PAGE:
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This Crazy Thing Called Caregiving


As I type this, I am huddled in my home office space with the door closed. I tap the keys furiously, trying to get as many sentences on screen as I can before my mother inevitably shuffles down the corridor and interrupts me, which happens roughly every half hour.

Sometimes I think I would give a million dollars for 10 minutes of privacy. While others fantasize about winning the lottery, my imagination pictures me sitting alone in the house for four hours, reading a book. Or sleeping past 7 a.m. without being called. Or maybe, just maybe, slipping out with friends for a night on the town without worrying if everything is all right at home.

If any of this sounds familiar to you, then we are kindred spirits. I hunch you’re also caring for an aging parent, or possibly your spouse. Maybe your loved one has dementia. Or Parkinson’s. Or cancer. No matter what the diagnosis, one thing binds us all: We provide the primary support that allows our family member to stay at home and enjoy the highest possible quality of life.

I’m wondering...does caring for your parent sometimes make you feel like a rebellious 13-year-old again? Do you have moments when you feel you could just scream? And then again, do your emotions sometimes turn quickly from exasperation to deep love and a feeling of gratitude that you are a part of this crazy journey called caregiving?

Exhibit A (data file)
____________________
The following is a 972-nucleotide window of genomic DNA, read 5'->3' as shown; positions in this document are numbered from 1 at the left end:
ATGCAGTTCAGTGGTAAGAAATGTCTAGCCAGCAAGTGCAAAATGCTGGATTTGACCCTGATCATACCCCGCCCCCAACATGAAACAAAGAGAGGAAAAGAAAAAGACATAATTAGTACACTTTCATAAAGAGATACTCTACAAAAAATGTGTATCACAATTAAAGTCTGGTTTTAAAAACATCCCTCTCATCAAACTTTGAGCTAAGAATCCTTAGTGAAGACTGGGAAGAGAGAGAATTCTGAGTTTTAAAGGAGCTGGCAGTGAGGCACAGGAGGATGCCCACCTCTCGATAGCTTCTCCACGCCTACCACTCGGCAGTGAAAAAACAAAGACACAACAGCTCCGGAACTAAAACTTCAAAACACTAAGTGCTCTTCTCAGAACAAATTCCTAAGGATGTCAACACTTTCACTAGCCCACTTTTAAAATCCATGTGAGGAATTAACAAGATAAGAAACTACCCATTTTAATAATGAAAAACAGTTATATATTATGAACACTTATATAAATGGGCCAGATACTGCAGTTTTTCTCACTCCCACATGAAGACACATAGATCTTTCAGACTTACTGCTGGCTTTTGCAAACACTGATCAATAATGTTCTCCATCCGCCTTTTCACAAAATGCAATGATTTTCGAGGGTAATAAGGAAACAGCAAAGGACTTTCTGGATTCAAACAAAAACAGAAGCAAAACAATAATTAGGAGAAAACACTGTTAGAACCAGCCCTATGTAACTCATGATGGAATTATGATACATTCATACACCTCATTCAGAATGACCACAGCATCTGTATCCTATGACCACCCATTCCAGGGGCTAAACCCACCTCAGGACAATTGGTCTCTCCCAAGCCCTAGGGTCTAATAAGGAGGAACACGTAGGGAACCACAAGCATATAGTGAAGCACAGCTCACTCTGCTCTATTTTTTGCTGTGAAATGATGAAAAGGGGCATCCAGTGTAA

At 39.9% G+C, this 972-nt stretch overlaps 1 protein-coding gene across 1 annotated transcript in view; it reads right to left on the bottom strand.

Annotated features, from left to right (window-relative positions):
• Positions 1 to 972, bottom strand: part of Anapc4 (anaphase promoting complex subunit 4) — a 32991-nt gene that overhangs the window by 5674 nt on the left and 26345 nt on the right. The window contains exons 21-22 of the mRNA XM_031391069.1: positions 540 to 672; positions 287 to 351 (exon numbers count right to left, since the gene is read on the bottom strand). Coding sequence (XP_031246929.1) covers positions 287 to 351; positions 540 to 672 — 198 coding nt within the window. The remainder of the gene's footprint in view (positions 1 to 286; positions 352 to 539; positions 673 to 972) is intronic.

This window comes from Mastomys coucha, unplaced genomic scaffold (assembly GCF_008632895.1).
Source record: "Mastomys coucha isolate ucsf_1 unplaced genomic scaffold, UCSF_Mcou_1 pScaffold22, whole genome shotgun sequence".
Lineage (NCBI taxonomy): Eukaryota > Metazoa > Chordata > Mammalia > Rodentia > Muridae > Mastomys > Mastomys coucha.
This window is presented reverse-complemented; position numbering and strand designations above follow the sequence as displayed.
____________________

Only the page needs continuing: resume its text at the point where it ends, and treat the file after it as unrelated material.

Each of us has our own reasons for deciding to become a caregiver for a family member. For me, I chose this path because I did not want to see my mother moved prematurely to a care facility. I love her and strive to give her the best life possible, given her diminishing memory and confusion about the world around her.

I’ll admit it was easier when I had a life partner to help me. No matter how stressed I felt, I could always turn to my dear husband of 33 years for comfort. Plus, he provided tangible support by taking my mom to appointments, chatting with her and generally being an A-plus spouse.

But, you know, life happens. Death happens. So now it’s me and mom, cohabitating in a small home in the southwest U.S. We love each other. We fight. We get on each other’s nerves. But we are determined to make this arrangement work.

I’ve been writing about my experiences for a while, at the To Us, It’s Personal® blog. Now I hope you’ll follow me here—to read, reflect and share your own stories. We can get through this. Let’s do it together.

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Thoughts and stories from others
  1. September 22, 2020 at 1:38 pm | Posted by Lashawnda Lamothe

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  2. November 29, 2018 at 1:30 pm | Posted by Melissa

    Shut down in a dilema. My husband has MSA which is multiple system atrophy. He has been diagnosed now 4 yrs and is at the stage between a walker and a wheelchair. His mind has many characteristics of Alzheimer’s but isn’t. He has attack of anger and rage and that is what I cannot deal with. He is like a child in that one has to follow him around closing doors, refrigerator, and picking up after in the bedroom and kitchen. His taste changes and asked often what did I put in this food that tastes bad or strange. It is frustrating after cooking for him his favorite or spending hits in the kitchen. He is not so bad that needs to be placed but also I need help!!! Have a maid several days a week but she is not present at the times I need help. He falls often and I already fractured my back picking him up and had to have surgery. We are constantly arguing or fighting over something. Forgets what he did or said and doesn’t accept it


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